- Do you have a history of any autoimmune diseases? Or they might ask you regarding any signs and symptoms that you may be experiencing that may suggest the presence of any autoimmune conditions. This question is asked because there are certain auto immune conditions which are associated with livedo reticularis and one of the most commonly associated conditions are systemic lupus erythematosus (SLE). Other autoimmune conditions that can be associated with this condition are dermatomyositis, scleroderma, rheumatic fever and rheumatoid arthritis.
- Have you been diagnosed with a condition known as Raynaud’s phenomenon? If not, do you experience bluish discoloration of the finger tips when exposed to cold weather? This question is asked because in Reynaud’s phenomenon of the small arteries, especially the end arteries go into spasm when exposed to cold weather and this may predispose livedo reticularis.
- Do you have a history of chronic renal disease?
- DO you have any hypercoagulable states that may predispose you to livedo reticularis? Do you have a family history or a personal history of any thromboembolic disease or an early stroke? History of a malignancy also puts you into a hypercoagulable state and therefore predispose to livedo reticularis.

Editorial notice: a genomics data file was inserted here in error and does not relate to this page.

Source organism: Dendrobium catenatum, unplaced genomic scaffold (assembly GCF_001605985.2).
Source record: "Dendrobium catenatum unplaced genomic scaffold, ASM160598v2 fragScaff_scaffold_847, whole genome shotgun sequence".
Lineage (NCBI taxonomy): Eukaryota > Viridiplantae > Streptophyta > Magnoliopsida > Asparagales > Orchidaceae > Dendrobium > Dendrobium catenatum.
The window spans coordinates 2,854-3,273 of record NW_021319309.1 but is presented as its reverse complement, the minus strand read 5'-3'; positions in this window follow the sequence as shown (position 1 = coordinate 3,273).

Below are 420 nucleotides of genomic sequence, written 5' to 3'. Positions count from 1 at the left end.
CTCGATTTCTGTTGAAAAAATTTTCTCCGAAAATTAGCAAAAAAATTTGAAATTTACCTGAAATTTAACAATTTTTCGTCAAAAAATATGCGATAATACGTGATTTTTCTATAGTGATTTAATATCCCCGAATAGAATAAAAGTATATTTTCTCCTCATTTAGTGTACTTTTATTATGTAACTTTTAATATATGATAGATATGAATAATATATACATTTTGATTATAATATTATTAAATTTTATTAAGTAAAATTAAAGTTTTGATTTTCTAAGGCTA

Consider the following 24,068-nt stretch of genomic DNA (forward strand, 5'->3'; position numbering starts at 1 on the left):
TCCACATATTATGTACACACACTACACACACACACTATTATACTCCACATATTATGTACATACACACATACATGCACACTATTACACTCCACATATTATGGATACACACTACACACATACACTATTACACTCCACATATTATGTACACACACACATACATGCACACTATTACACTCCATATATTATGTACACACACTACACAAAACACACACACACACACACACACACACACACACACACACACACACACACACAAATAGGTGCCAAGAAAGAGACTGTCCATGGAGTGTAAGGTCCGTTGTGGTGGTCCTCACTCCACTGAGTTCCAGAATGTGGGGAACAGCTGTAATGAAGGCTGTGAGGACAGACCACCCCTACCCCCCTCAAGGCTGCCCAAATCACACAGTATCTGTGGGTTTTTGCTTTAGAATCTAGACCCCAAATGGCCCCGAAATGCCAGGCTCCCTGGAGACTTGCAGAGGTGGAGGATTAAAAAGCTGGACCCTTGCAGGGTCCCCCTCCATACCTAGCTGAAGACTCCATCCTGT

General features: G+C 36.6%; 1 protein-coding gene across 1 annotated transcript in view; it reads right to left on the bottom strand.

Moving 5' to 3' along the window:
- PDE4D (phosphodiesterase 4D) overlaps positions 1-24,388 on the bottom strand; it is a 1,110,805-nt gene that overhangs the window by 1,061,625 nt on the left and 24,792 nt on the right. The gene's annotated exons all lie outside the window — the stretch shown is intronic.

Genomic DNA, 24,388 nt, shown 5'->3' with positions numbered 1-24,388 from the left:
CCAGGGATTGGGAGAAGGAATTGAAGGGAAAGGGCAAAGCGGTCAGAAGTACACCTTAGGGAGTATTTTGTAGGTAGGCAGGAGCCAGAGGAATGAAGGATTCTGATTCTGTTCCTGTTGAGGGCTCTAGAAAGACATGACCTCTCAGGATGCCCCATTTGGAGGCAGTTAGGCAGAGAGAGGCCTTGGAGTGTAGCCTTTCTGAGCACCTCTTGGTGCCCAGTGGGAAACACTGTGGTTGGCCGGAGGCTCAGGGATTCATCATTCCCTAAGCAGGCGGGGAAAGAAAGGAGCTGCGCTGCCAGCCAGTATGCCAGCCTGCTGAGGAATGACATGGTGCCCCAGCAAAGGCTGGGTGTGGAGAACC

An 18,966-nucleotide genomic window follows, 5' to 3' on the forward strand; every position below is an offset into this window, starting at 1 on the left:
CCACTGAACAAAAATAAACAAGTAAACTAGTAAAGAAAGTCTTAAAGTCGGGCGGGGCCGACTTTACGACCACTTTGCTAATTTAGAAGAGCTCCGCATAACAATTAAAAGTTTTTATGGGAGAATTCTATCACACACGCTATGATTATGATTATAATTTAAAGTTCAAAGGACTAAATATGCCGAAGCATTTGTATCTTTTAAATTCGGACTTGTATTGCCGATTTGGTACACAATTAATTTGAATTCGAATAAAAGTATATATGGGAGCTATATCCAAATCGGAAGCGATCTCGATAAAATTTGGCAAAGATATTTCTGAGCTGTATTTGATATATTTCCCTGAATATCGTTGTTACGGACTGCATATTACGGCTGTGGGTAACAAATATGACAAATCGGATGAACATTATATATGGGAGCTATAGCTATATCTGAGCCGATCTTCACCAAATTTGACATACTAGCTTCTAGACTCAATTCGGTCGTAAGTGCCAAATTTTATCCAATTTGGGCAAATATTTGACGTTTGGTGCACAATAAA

- Do you have a recent history of any infection? Infections such as syphilis, Parvovirus, pneumococcal sepsis, mycoplasma, Hepatitis C, Tuberculosis (TB), and meningococcemia are all associated with livedo reticularis.
- What medications do you currently take? This question is frequently asked because there are some drugs that may induce livedo reticularis. Drugs like Amantadine, norepinephrine, quinine, minocycline and interferon are some of the most commonly reported drugs that have induced livedo reticularis in patients.
- Have you undergone any vascular studies such as arteriography or catheterization. These procedures have a complication known as cholesterol emboli syndrome and may lead to livedo reticularis.
How is livedo reticularis treated?
There is no specific treatment as such available for livedo reticularis. However, as you know that one common cause of the appearance of this livedo reticularis pattern on the skin is due to exposure to the cold, it is important that you avoid exposure to cold as a part of your management.
Most cases of livedo reticularis, spontaneously recover on its own without the need for any treatment. Warming the affected areas have also shown to be useful in the reversal of the discoloration on the skin.
The next most important step in the management of livedo reticularis is to treat the underlying cause if it is known.
What is idiopathic livedo reticularis?